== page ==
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AIDS: Late Adolescents’ Knowledge

Roscoe, B. & Kruger, T.L. (1990). AIDS: Late Adolescents’ Knowledge and its Influence on Sexual Behavior. Adolescence, XXV(97), 39-47.

How much do adolescents know about AIDS? Why, amidst the multitude of sexually transmitted diseases, do adolescents continue to have sex? As adults working in the lives of adolescents, it is important to explore the answers to these questions.


Acquired Immune Deficiency Syndrome (AIDS), one of the fastest growing concerns in the United States today, is a complex disease characterized by a collapse of the body’s natural immunity against disease. The virus is spread through unprotected sexual contact, sharing intravenous needles, or receiving transfusions of infected blood.


Approximately 300 late adolescents were surveyed to assess their knowledge of AIDS, and to ascertain if and how their sexual behavior had changed as a result.


A survey was mailed to 750 randomly selected juniors and seniors enrolled in a medium-sized midwestern university. The survey consisted of a cover letter assuring anonymity and a self-addressed stamped envelope. The survey consisted of three sections:

  • 28 AIDS knowledge questions taken from DiClemente et al. (1986).
  • 10 demographic items.
  • An open-ended question concerning changes in sexual behavior as a result of a fear of AIDS. Two hundred fifty-five of the returned surveys were usable, 166 respondents being female and 89 being male.


The findings suggest that late adolescents are quite knowledgeable regarding AIDS and its transmission; however, only about one-third alter their sexual behavior as a result of fear of the disease. There are two sections involved in the findings: AIDS knowledge and changes in sexual behavior.

  • AIDS knowledge. Two thirds of the questions were answered correctly by 90% or more of the adolescents. On only one item, concerning the cause of AIDS, did fewer than half (42%) answer correctly. A comparison of late adolescents’ knowledge relative to various demographic variables yielded minimal differences. The only statistically significant differences occurred on the basis of sex. Significantly more females knew that women are not more likely to get AIDS during their period, and more males knew that the cause of AIDS has been found.
  • Changes in sexual behavior. Nearly 33% of the females and 37% of the males indicated they had made some change in their sexual behavior as a result of the threat of AIDS. Therefore, 67% of the females and 63% of the males had not changed their behavior.


The results were congruent with those of earlier studies which found that AIDS had a limited effect on the way young people conduct their sexual lives. There are two reasons this may be true:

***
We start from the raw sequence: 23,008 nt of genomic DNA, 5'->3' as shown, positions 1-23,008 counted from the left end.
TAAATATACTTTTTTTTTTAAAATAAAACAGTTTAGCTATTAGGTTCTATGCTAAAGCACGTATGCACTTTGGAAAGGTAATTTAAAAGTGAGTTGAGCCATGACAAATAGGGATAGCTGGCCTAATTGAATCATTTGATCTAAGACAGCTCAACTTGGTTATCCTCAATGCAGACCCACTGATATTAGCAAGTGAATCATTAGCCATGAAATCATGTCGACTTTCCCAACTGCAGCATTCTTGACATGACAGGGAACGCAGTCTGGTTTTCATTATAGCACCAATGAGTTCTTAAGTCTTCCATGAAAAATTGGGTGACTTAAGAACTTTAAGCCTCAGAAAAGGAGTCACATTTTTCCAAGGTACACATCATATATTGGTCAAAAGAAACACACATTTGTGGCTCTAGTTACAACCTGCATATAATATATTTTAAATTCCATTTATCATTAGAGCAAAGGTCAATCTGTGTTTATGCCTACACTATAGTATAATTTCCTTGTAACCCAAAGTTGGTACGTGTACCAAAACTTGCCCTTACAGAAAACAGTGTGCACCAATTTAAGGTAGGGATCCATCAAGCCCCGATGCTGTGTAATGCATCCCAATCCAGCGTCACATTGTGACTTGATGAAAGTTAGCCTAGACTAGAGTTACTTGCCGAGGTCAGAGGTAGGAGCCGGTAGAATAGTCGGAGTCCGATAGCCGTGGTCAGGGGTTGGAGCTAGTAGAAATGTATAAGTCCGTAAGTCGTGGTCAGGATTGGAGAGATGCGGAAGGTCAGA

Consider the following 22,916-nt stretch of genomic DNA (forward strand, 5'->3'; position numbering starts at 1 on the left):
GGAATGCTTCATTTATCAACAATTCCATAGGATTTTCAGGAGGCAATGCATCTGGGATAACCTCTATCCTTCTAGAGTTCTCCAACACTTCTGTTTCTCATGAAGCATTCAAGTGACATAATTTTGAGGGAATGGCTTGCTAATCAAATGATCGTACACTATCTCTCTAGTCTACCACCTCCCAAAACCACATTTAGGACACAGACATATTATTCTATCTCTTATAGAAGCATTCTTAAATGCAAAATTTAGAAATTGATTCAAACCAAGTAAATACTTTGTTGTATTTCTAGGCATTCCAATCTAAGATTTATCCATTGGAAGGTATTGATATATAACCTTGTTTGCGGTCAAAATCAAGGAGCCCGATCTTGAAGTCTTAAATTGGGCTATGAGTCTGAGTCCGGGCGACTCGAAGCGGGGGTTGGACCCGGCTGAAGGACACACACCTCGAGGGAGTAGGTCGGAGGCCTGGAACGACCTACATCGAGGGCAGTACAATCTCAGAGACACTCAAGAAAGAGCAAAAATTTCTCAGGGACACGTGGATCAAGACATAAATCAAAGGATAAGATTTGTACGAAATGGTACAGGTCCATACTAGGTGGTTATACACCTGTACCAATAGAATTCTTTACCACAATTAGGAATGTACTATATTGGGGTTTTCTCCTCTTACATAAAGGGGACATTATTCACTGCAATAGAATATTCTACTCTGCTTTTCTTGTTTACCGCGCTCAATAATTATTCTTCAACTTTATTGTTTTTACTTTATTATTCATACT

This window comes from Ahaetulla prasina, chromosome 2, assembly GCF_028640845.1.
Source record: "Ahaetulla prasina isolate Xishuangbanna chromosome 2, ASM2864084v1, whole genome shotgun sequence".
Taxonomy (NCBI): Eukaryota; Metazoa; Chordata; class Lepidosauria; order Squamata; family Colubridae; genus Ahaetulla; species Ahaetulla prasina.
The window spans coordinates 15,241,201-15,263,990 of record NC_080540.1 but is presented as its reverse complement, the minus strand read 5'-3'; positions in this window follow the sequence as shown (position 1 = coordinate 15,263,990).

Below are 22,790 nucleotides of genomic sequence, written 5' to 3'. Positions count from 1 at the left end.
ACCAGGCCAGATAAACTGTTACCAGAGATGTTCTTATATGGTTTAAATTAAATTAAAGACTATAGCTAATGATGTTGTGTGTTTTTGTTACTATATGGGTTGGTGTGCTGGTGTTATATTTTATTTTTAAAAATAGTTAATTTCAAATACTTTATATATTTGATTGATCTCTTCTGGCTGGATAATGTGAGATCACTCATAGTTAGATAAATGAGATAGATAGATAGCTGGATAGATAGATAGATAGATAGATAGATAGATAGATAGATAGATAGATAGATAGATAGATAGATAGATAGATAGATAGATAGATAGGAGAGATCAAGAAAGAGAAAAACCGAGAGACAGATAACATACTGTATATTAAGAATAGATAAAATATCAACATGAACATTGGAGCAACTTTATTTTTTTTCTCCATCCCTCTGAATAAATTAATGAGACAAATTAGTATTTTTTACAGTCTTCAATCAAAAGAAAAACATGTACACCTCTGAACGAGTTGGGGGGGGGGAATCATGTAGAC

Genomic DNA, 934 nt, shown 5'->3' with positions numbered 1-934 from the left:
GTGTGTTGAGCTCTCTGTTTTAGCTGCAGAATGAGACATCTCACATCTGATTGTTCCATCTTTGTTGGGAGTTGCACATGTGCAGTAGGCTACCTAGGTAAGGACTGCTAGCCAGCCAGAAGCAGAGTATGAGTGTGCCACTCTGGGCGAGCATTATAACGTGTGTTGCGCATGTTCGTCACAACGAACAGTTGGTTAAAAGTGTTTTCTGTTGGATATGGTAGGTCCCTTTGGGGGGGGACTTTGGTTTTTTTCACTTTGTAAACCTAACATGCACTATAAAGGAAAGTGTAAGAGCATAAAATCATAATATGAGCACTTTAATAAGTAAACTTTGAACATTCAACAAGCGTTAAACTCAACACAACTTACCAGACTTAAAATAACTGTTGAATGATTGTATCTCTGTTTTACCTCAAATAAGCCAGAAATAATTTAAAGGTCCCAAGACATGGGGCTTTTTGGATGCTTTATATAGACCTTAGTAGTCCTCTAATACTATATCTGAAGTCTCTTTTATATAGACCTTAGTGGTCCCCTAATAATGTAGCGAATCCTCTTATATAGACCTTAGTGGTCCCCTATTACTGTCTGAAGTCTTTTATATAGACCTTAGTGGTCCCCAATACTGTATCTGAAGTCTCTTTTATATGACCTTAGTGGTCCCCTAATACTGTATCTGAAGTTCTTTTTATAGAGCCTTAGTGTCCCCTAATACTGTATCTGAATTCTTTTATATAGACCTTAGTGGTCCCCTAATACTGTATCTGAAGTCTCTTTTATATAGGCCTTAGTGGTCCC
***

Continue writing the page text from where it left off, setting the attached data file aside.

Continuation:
• Individuals may not accept AIDS as a personal problem. They believe it is a concern for "other people," or that it "is just ‘media hype’ and decide that AIDS is not a problem they have to worry about." Most young people do not yet know anyone in their age group with AIDS, because the incubation period of symptomatic HIV infection is often as long as five to ten years. Since they do not see the immediate negative consequences of unprotected sex, they assume they are not susceptible.
  • Another possible explanation is that the late adolescents who participated in this study were already practicing "safe sex." The 66% who did not report a change in their sexual behavior did not say they were not practicing safe sex. It is possible they were already engaging in safe-sex practices prior to the AIDS scare in order to prevent other sexually transmitted diseases or to prevent pregnancy.


This study is important because this information could prove beneficial in developing AIDS education programs targeted for adolescents, and it contains sufficient information for people working with young people in this area.



  1. How can youth workers better educate adolescents on the consequences of unprotected sex?
  2. Should condoms be given to high school students? To college students?
  3. Should the school teach adolescents about sex and AIDS? Should parents? Youth organizations? The church?



    • Adolescents generally are knowledgeable regarding AIDS; yet, this knowledge does not seem to result in a dramatic change in sexual behavior.
    • Recent research suggests that knowledge alone will not alter sexual behavior. Rather, successful AIDS education must be integrated.
    • Youth workers, counselors, and educators need to provide explicit opportunities for discussion and education. It is important to be direct and open when discussing safe sex, safer sex, and safest sex (abstinence), and to communicate on a level to which their audience can relate.
    • Developmental counseling needs to be offered. Young people need to be aware that they have control over their sexual behavior, and that they are responsible for themselves.
    • Increased attention must be directed to young people, since they are more sexually active than the population at large and therefore at greater risk.
    • Adults working in the lives of adolescents are responsible for supporting them and helping them take control of this area of their lives.
Debbie Broadfield cCYS